How’d your famous Drunk Trumpet routine come about?
I was in the studio and tried bending a trumpet tone over some 12 bar blues. The result of that first attempt sounded kind of “inebriated” to say the least. So I kept that take and called it Drunk Trumpet.
Routines like that led you to open for Radiohead and Bjork. How was that?!
Those were dream-come-true gigs for me. I was so excited when we got the invitations. Both of the their audiences are wide open and fun loving people. It was a pleasure to play for them. Getting to do 25 minutes at Madison Square Garden… woah. That’s more time than some basketball pros get to do. I’m grateful to have had the opportunity to play those gigs.
Let’s talk about some of your projects specifically. Talk about the making of Scratchcratchcratchcratch. What was that like?
That was a 30 minute tape I made with an old Fostex 160 4 track. With the tapes I was using you could only get 15 minutes of recording time. So instead of making seperate tracks, I just decided to make two 15 minute ‘sides’. It was a lot of fun… I exhausted my entire record collection at the time… which was about 4 crates maybe… Some of which I had since I was 3 years old. That’s all I had access to… the records, a mixer, 2 turntables, a 4 track and a pair of walkman headphones. I didn’t know anything about production at the time… but I just knew how to make a little audio adventure happen with those records. I haven’t heard that in a couple years now but when I heard it, it still made me smile, just remembering the time I spent putting it all together.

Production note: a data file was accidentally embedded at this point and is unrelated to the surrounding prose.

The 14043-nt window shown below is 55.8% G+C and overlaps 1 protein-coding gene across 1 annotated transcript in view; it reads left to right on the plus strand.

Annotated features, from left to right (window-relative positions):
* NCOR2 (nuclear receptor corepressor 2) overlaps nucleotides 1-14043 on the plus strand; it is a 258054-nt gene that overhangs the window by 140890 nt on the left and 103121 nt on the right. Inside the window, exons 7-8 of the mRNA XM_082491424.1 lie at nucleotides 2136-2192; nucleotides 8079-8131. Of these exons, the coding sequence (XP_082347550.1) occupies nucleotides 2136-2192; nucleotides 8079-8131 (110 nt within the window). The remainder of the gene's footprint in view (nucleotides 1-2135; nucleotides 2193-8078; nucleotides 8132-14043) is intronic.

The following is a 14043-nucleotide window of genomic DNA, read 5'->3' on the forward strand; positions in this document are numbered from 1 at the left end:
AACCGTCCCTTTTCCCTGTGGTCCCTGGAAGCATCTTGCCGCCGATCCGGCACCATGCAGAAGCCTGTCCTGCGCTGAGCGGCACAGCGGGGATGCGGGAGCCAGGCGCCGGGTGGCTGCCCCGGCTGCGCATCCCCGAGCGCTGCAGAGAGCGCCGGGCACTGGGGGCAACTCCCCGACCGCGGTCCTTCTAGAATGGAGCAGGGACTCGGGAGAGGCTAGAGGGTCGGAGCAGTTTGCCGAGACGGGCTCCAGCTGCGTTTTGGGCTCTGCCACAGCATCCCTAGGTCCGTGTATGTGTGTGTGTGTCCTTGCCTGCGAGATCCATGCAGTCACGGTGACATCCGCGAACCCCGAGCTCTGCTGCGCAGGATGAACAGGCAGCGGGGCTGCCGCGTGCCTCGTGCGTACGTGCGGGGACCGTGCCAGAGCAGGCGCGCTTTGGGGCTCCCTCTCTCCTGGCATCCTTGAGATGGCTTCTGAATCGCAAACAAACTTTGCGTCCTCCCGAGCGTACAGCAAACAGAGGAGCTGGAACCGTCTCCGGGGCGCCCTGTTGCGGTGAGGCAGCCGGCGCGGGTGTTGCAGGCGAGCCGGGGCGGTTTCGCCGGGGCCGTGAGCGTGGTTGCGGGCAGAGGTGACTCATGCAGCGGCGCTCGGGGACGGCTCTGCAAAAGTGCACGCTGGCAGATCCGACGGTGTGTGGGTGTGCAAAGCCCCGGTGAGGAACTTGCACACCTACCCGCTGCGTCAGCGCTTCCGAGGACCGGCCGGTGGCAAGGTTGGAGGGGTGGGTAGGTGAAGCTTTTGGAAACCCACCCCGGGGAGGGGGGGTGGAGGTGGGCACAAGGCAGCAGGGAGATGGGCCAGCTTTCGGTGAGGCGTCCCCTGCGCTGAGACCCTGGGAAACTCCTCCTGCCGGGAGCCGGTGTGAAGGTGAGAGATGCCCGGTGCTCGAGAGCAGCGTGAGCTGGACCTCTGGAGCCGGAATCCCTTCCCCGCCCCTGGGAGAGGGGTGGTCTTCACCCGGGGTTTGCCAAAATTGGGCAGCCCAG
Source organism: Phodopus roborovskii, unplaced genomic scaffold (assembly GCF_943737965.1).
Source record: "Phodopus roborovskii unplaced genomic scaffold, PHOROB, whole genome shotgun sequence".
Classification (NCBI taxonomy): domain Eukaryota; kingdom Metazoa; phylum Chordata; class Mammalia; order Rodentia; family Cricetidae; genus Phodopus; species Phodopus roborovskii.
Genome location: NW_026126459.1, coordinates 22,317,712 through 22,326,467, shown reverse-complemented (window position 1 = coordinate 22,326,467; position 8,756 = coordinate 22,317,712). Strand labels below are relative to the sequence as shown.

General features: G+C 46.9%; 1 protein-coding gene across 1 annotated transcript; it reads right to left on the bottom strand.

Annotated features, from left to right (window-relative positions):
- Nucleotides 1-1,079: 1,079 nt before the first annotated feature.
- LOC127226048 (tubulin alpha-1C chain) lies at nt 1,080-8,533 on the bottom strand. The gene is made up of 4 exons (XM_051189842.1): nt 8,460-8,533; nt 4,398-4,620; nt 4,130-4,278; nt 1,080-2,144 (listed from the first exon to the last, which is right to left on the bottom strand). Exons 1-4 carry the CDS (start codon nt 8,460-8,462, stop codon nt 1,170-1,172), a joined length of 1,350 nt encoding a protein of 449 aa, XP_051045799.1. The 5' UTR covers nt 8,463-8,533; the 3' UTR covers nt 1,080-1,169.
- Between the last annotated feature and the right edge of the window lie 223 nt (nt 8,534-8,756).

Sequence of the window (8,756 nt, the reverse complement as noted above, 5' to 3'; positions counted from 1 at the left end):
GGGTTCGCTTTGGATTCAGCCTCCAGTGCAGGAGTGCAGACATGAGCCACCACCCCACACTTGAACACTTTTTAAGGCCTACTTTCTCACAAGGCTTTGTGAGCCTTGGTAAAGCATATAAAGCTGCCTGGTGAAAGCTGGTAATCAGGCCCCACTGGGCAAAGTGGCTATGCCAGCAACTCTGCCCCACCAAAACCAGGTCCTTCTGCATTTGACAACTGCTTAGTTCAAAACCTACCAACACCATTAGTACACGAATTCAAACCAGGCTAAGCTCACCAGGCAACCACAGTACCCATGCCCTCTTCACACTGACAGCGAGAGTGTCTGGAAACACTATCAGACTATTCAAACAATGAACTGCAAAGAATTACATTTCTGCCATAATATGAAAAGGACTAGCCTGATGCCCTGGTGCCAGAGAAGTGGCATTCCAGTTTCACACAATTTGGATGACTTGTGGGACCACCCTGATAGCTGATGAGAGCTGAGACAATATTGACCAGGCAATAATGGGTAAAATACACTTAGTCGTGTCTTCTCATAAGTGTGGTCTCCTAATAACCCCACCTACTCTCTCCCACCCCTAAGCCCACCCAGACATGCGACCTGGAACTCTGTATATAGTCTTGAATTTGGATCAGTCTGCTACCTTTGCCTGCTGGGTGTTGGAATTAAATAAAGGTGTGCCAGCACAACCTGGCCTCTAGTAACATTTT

Scratchhappyland and Nufonia Must Fall; Compare those two and what you wanted them to convey?
Scratchhappyland was just an edited version of Scratchcratchratchatch that Ninjatune did so it would fit on a promo 10″ record. Nufonia Must Fall was this whole other weird scenario where I was asked by this publisher to write 100 page/10,000 word book on any topic. I turned in a manuscript that was 320 pages and had no words. But they liked it and wanted to print it anyway.